The Government are expanding the scheme to provide rebates to 750,000 more households. Thanks to these reforms, the vast majority of eligible households will receive their rebates automatically, without having to apply. A small minority will be contacted and required to contact a helpline to confirm their details.

The Government’s analysis shows that, by focusing support on households on the lowest incomes, the fuel poverty targeting rate will increase to 47% overall and 560,000 more fuel-poor households will receive a rebate compared with an unreformed scheme.

The Government held a consultation on these reforms last summer and we published our response in April. The consultation responses supported extending and expanding the scheme as well as proposals for reform. The Government are proceeding with the main proposals; however, we decided to make a number of changes in light of the consultation responses. We have added housing benefit to the list of qualifying benefits, and tax credits in the eligibility criteria for core group 2. Energy suppliers will be required to provide estimates of the value and proportion of spending under industry initiatives in relation to households where a person has a disability or a health condition. This will enable the Government to monitor the level of support provided to disabled customers. The Government have removed the proposed mid-year adjustment to the Industry Initiatives budget. This risked creating significant uncertainty and delivery risks. Lastly, the Government are keeping the overall debt write-off cap under Industry Initiatives at £6 million per year.

The warm home discount remains a source of critical support for many low-income households. The regulations extend this scheme, expand the support to more households and focus that support on those most in need. I therefore commend these regulations to the Committee.

My Lords, I congratulate and thank my noble friend for presenting the regulations before us, which I warmly welcome. I set out my interest on the register, as president of National Energy Action, and raise some of its concerns about these regulations—or rather, what is not in the regulations—with my noble friend and ask for his positive response.

First, I point out that the regulations were drafted at a time when the scheme was very successful, prior to the Covid crisis. I will come on to that in a moment. My first concern is that the way of selecting core group 2, to which my noble friend referred, is potentially unfair. While National Energy Action supports the guiding principle that the Government should help the worst first, the proposed methodology creates a significant risk that some households that are currently eligible for support and live on the lowest incomes could miss out on rebates, if they are falsely estimated to have lower energy costs. The new core group 2 methodology also means that you cannot access a rebate without receiving a means-tested benefit. What happens to the 50% of fuel-poor households that do not currently receive such a benefit? Have the Government considered what will happen in those circumstances?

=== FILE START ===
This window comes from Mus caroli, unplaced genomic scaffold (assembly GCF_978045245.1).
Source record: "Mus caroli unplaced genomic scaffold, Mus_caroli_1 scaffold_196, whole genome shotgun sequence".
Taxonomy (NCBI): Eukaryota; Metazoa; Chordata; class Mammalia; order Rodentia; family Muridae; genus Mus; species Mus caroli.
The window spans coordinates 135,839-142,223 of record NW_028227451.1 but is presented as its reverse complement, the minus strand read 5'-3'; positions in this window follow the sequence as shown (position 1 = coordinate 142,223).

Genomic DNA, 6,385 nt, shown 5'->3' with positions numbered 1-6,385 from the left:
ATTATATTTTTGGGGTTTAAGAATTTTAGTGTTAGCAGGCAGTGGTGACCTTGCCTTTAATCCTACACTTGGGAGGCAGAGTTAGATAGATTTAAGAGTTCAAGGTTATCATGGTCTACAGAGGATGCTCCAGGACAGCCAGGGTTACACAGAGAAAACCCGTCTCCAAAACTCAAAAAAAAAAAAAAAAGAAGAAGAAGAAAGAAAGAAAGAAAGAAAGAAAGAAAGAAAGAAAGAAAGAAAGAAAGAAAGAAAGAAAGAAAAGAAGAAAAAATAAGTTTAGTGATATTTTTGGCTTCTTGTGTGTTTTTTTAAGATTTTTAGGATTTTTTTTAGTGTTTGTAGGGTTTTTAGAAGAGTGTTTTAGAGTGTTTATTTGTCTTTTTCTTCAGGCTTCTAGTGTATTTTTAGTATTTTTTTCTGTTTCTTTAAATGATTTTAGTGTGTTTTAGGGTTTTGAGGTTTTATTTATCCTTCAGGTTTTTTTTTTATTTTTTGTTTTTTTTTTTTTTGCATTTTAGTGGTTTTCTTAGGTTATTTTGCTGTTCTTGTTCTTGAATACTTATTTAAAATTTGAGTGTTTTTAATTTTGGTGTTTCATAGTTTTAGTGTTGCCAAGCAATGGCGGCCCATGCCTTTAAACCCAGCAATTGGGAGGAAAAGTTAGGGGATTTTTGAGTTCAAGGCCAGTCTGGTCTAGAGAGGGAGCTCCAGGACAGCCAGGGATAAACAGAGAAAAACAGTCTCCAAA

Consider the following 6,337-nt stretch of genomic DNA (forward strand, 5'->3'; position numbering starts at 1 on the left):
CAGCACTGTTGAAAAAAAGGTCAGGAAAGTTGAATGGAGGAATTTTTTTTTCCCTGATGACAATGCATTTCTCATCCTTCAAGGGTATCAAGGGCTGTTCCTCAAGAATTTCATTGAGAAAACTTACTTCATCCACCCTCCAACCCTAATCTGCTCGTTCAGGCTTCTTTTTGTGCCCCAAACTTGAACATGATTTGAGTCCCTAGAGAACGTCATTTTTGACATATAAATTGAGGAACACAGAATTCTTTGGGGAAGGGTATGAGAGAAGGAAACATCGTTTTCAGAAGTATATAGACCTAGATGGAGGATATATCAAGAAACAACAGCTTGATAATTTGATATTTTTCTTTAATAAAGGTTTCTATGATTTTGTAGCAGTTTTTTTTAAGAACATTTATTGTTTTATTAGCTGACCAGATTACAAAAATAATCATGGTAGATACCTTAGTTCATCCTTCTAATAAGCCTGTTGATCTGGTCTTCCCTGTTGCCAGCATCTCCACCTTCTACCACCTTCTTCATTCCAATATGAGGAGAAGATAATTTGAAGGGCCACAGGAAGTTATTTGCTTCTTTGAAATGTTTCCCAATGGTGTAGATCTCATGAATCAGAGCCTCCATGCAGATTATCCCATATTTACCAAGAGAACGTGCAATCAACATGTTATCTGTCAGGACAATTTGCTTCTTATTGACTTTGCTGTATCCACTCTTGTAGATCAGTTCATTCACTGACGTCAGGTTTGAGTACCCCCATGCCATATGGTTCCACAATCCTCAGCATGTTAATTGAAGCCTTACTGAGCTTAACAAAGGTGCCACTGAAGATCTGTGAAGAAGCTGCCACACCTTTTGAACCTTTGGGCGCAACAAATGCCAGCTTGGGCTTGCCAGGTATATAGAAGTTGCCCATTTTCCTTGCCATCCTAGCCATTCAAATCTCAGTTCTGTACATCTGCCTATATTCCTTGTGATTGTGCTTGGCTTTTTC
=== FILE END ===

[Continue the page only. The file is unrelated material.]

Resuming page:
If a household is not selected as part of core group 2 but should have been, it seems very difficult to contest the decision. The customer journey is not particularly user-friendly. How does my noble friend expect to resolve issues arising from that circumstance? National Energy Action is not convinced that the funding available through Industry Initiatives is sufficient to meet the expected demand. The way that funding has been allocated for Industry Initiatives means there is significant uncertainty about the total available pot each year. The first year of the scheme could see a reduction in funding compared to 2021-22, which does not seem sensible given the energy crisis and is surely not what the Government envisage happening.

The department has still not made amendments to the scheme to ensure that, if and when there is a supplier failure, the supplier of last resort takes on the full obligation of the failed supplier. This means that there is a risk that some obligation can be lost through the process, so that the overall number of rebates is reduced and projects that have been committed to go through industry initiatives actually go unfunded. Then, there is the significant issue that I raised earlier: the scheme was designed for good times and against that background; it was not put together with an energy crisis in mind. Although it is too late to go back to the drawing board now on the warm home discount, could not the Government look at what additional protections are necessary? Given that the Treasury has agreed one-off payments this winter, and that the crisis will outlast that support, something extra might be necessary against that background.